The Pacific-Atlantic battle and Turkey
In the 1750s, representing the beginning of the first Industrial Revolution, the Third World was comprised of China and the Indian subcontinent, and the Ottoman Empire was producing 73 percent of the world’s goods and services, while Europe’s share was just 23.2 percent, and the U.S. was only carrying a share of 0.1 percent.
Over the next 150 years though, boosted by the “steam revolution” between 1830 and 1860, Europe increased its share to 62 percent, and the U.S. was at 23.6 percent, but the Third World’s share was largely diminished to just 11 percent.
China’s share in global manufacturing was just 2 percent in 1978. In 1950, the lone share of the U.S. rose to some 53 percent. It was the most powerful hegemony in the capitalist system, the West and the Cold War. It carefully created an international economic sphere under its own control, based on the International Monetary Fund (IMF), the World Bank, the Organization for Economic Co-operation and Development (OECD), World Trade Organization, the U.N. and NATO.
In the beginning of the 1980s, while the Atlantic, the alliance of the U.S. and the European Union, was in control of 52.4 percent of the world’s production of goods and services, China and India’s shares totaled a mere 5.3 percent. Today, however, that share has risen to 25 percent while the U.S.-EU’s share has fallen to 39 percent. The OECD’s Global Economy 2060 report shows that the share of the China-India duo will go up to 39 percent and that of the U.S.-EU duo will fall to 30 percent by 2030.
It is projected that the China-India share will increase to 46 percent, while the U.S.-EU share will come down to 25 percent by 2060. In international reports, the return of Asia is discussed with statements such as “the sun rises again in the east.” The rise of the Pacific plateau while the Atlantic plateau sinks has become the number one agenda of the global political economy.
Pivot country: Turkey
A new Pacific-oriented game is being set up in the political economy of the world and as Russian President Vladimir Putin is aware of this, Russia is in an effort to deepen relationships with both China and India. The existence of the Shanghai Cooperation Organization is therefore reinforcing this collaboration. Turkey, on the other hand, stands out in the midst of this change of the global center of gravity, as the pivot country to alter Eurasia’s faith. The choices by Turkey and India will result in lasting outcomes in this shift of the center of gravity.
So, what is the Atlantic up to? It is almost paralyzed. Paralyzed to end or even say anything against the terrorists in Turkey and in the region around it. Sometimes, there is a feeling as if the group was trying to halt this shift of the center of gravity by letting chaos last. Whereas what the Atlantic wing should do is to craft more embracing policies, supporting Turkey’s role in the region, having grasped Turkey’s importance.
The Pacific wing, however, was quick to put the Atlantic wing’s mistakes to good use. Turkey was granted the status of a “dialogue partner” in the Shanghai Cooperation Organization (SCO), and has become the first non-member country president of the Energy Club for 2017.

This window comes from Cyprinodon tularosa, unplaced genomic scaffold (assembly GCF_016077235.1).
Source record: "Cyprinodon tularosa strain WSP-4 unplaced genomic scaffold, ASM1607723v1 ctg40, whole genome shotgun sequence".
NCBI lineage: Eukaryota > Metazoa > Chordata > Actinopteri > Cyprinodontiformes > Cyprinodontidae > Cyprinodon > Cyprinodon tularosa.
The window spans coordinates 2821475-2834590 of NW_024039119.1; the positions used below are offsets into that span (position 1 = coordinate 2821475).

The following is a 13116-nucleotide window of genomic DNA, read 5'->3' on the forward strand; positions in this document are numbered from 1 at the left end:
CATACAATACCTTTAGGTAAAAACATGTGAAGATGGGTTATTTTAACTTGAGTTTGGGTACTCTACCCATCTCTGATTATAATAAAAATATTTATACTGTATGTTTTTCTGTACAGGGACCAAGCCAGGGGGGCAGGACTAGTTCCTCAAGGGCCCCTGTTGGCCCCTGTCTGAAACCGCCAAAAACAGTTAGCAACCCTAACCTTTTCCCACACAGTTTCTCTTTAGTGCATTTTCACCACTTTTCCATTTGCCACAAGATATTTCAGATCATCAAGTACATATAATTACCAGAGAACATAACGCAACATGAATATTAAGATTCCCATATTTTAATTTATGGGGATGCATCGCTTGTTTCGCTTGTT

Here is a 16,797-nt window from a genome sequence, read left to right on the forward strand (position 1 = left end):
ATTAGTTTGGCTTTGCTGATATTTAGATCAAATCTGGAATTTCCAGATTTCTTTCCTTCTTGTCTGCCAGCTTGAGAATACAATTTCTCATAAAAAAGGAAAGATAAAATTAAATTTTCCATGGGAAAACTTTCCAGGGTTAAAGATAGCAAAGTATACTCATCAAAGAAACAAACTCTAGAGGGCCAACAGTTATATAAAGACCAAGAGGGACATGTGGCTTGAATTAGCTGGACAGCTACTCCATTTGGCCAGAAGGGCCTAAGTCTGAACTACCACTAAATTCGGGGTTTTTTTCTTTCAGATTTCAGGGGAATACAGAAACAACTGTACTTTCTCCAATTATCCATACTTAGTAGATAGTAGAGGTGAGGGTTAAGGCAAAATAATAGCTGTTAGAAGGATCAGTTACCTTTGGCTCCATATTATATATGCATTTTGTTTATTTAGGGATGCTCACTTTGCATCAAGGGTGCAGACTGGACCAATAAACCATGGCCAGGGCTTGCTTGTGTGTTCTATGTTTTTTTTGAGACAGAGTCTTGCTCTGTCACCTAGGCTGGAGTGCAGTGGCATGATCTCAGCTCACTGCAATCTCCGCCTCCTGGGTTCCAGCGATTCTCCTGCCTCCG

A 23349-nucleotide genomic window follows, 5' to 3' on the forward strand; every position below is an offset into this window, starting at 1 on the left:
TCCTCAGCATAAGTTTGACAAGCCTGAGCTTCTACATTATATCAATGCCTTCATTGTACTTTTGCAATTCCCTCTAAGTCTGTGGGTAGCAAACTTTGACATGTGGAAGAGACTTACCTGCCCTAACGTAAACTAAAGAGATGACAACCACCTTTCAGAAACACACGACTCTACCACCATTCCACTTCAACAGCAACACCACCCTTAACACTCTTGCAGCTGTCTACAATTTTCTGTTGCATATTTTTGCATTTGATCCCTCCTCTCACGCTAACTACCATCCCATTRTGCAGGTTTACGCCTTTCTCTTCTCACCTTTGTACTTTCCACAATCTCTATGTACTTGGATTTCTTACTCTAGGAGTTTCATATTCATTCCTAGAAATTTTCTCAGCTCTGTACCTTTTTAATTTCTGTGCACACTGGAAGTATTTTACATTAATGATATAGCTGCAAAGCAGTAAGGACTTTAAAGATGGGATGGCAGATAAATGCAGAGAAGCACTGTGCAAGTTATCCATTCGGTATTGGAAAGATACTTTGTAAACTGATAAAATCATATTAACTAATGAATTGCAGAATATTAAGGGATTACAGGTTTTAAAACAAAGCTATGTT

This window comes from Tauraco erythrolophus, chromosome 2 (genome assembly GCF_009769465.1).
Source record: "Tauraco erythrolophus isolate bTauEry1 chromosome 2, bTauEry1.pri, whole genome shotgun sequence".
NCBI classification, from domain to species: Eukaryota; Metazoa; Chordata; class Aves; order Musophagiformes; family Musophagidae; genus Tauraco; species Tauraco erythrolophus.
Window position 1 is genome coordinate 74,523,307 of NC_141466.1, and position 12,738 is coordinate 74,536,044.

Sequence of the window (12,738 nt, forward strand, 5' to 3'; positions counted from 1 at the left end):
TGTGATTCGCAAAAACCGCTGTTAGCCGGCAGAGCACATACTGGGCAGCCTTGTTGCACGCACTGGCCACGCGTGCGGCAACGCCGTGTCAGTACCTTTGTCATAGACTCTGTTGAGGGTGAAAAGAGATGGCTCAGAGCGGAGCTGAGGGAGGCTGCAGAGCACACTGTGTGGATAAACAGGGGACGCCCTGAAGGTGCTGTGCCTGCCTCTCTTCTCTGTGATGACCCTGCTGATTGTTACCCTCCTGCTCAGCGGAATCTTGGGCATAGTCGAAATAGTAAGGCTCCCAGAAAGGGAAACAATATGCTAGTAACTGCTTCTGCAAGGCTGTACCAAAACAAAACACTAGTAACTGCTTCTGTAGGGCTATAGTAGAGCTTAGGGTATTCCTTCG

Turkey, the president of SCO’s Energy Club
The SCO’s Energy Club was founded in 2013 with the participation of the People’s Republic of China, Kazakhstan, Kyrgyzstan, Russia, Turkey, Tajikistan, Afghanistan, India, Iran, Mongolia, Pakistan, Belarus, and Sri Lanka. The club aims to develop dialogue on energy security between its member nations, update strategies, and increase opportunities for collaboration in the sector. The member nations of the SCO correspond to 36 percent of the electricity production of the world, 23 percent of natural gas production, 20.8 percent of crude oil, and 60.2 percent of coal. The member countries realize 28 percent of the world’s consumption of natural gas, 25.2 percent of petroleum, and 65.1 percent of coal consumption.
It is indicated that the Energy Club will assume an important role in the implementation of the decisions on energy taken as part of the “Programme of Multilateral Trade and Economic Cooperation,” signed by the SCO’s heads of states.
Energy and Natural Resources Minister Berat Albayrak has stated that Turkey’s presidency of the Energy Club, which involves countries with the highest share of energy production and consumption in the world, would contribute to more robust execution of Turkey’s energy strategies and deepen its cooperation in the energy sector. Turkey’s term presidency, at a time where global energy strategies prevail regarding the struggle between the Atlantic and Pacific powers, might be a significant warning for the Atlantic wing to quickly review its policies and manners towards Turkey.
The fact that the 45 countries most affected by climate change have decided to “fully convert to renewable energy as soon as possible” at the UN’s Climate Conference held in Marrakesh should not go unnoticed.
The countries in question are aiming to completely abandon the consumption of fossil fuels and diminish their carbon emissions and will update their national plans accordingly. They intend to achieve this by 2020.
It looks like the agenda of the SCO Energy Club, under the presidency of Turkey, will be busy.